Secrets of the World's Greatest Hitchhiker


#1

Originally published at: https://boingboing.net/2018/03/25/choreographed-trustworthiness.html


#2

When in my first year of college I had a job at a pizza shop about 5 miles down the same road I lived on. I would thumb to work every afternoon.
After a while, regular commuters recognized me and would give me rides. Even women traveling alone would pick me up.


#3

I didn’t see the part where Lazzarino was openly racist. I only saw That their driver Margaret was racist. Did I miss something?


#4

In the nineties I hitchihiked through Europe. On my last route from London to Berlin I was stuck outside London in the rain for hours, no one wanted to pick me up. I then thought I could make a joke out of it and held up a sign reading “MOSCOW” as my destination (instead of Dover, where the ferry was going to continental Europe). Every passing driver visibly laughed and I knew I was onto something. Third guy who passed stopped with his motorbike and when I approached him he could not stop laughing. i asked him where he’s going and he told me that he just wanted to go to the next gasstation, but he would drive me all the way to Dover (around 70 miles away), because he thought I was funny. He even gave me his only helmet. Was one of the best rides I ever had :wink:


#5

Yikes! Thanks, my shitty reading comprehension strikes again.


#6

In my post college years (the 70’s) I did a good bit of hitchhiking both in the states and all around Europe, sometimes alone and sometimes with a female companion. I even made it from NYC to the door of my parents home in the Midwest in 2 days once. I had a few weird rides, but never a threatening one. I got rides from both men and women, young and older.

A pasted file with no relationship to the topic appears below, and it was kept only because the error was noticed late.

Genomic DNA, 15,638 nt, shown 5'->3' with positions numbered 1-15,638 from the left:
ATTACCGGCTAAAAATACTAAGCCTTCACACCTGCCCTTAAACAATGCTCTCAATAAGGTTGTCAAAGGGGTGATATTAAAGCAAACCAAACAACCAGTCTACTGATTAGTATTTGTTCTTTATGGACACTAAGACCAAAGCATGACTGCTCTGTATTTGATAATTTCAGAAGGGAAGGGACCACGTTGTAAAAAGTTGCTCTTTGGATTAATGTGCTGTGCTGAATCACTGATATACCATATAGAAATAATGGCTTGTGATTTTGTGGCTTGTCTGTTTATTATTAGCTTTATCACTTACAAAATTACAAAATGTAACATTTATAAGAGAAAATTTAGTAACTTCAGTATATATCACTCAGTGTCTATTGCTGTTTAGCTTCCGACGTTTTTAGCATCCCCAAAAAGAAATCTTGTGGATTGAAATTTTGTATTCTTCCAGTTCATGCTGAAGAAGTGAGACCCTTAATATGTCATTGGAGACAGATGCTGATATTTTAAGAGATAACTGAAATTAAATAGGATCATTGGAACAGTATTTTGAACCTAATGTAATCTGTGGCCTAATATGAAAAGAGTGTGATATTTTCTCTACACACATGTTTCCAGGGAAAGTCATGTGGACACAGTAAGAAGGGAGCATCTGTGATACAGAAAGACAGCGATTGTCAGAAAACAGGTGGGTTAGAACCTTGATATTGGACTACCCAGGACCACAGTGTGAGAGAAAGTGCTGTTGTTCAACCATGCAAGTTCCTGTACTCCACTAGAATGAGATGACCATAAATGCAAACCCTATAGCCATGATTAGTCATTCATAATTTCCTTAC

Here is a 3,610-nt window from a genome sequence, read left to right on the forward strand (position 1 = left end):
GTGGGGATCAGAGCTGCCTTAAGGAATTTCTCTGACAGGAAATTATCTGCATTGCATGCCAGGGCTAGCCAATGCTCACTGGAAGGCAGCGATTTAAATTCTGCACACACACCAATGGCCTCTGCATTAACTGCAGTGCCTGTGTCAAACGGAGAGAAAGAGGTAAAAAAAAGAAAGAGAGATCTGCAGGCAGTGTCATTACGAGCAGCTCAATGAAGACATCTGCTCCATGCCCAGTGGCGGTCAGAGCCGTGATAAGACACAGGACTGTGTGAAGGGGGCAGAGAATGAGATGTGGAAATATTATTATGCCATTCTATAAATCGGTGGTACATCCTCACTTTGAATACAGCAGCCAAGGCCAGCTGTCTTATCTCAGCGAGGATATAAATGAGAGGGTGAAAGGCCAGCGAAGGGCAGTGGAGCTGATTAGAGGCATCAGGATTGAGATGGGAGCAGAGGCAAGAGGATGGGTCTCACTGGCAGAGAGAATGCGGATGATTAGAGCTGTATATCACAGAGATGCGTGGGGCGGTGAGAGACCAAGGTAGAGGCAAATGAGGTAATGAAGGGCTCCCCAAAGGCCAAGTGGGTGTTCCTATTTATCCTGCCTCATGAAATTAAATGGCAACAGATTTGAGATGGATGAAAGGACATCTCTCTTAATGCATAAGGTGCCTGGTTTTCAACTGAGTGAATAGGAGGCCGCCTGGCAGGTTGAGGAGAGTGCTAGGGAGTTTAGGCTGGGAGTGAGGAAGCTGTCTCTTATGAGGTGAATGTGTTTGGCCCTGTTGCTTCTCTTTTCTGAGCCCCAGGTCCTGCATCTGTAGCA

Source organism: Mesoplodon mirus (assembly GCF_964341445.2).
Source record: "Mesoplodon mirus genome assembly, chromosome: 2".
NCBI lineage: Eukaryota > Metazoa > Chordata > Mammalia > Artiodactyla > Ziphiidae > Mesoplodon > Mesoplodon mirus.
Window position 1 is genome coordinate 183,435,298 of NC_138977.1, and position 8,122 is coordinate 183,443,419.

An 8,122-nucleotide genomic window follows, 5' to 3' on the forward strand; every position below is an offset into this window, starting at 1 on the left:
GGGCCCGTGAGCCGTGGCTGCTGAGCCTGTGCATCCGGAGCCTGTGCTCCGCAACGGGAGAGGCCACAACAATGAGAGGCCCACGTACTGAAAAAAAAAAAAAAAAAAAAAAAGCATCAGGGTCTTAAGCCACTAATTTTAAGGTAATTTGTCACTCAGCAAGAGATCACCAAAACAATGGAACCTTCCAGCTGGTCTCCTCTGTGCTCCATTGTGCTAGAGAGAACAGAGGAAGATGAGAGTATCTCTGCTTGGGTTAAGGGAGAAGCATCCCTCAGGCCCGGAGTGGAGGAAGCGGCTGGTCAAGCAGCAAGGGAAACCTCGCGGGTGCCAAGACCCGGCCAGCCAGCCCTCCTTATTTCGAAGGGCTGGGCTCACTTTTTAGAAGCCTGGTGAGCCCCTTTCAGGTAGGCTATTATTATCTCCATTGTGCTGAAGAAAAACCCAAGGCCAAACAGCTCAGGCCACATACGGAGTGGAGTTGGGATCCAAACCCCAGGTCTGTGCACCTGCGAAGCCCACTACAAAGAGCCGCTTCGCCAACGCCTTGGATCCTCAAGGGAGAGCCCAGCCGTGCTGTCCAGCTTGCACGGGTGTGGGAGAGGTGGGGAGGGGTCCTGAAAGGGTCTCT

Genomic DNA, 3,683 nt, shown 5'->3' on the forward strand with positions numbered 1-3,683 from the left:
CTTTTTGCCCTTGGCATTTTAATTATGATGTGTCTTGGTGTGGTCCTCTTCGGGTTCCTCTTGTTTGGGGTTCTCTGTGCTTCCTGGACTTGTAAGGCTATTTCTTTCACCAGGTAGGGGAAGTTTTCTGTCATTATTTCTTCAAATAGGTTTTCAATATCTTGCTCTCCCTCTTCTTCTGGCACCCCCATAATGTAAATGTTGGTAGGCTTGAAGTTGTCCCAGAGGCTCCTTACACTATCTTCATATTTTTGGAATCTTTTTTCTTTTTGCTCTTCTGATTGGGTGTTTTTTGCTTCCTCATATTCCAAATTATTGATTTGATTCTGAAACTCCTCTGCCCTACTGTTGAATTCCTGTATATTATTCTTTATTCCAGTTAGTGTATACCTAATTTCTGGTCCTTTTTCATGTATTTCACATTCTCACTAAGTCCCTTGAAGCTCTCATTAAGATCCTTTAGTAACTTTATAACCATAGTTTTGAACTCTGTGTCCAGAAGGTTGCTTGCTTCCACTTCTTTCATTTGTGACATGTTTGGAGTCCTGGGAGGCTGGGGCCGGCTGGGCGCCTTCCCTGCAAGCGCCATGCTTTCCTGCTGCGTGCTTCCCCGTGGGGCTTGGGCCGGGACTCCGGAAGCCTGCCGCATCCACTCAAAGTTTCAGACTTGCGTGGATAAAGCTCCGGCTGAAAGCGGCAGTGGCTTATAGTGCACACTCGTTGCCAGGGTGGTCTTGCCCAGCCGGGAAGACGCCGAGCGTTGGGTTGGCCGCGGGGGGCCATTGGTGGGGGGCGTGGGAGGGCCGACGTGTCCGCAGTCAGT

Then the stories started to hit the news about psycho hitchhikers, and psycho drivers who preyed on hitchhikers, and hitchhiking went from commonly seen to rarely seen. It went from a benign and friendly way to travel to something menacing and dangerous. Nothing really changed except public perception of it. Come to think of it, the same process occurred around taking LSD too. The news stories about people jumping out of windows, and crazy hopped up acidheads, turned a benign and sometimes enlightening experience into something fearful.

Funny how that works.


#7

Made me nostalgic for all of the hitchhiking I did across Europe in the late 1980s and early 1990s. Too many stories to tell, only a couple of bad ones.


#8

Interestingly, there are deep-rooted differences in willingness to take a hitchhiker in different European countries. Croatia, for example, is a pain. Neighboring Slovenia, apparently, not at all. Germany, well, depends on I don’t know what. Moon phase? If you de-gaussed your wardrobe? IDK. Belgium seems to be really easy, but I could be mistaken. Portugal seems good, Spain also. No idea about Greece and the rest of the Balkans south and east of Croatia.

I guess there are stories to tell behind that…


#9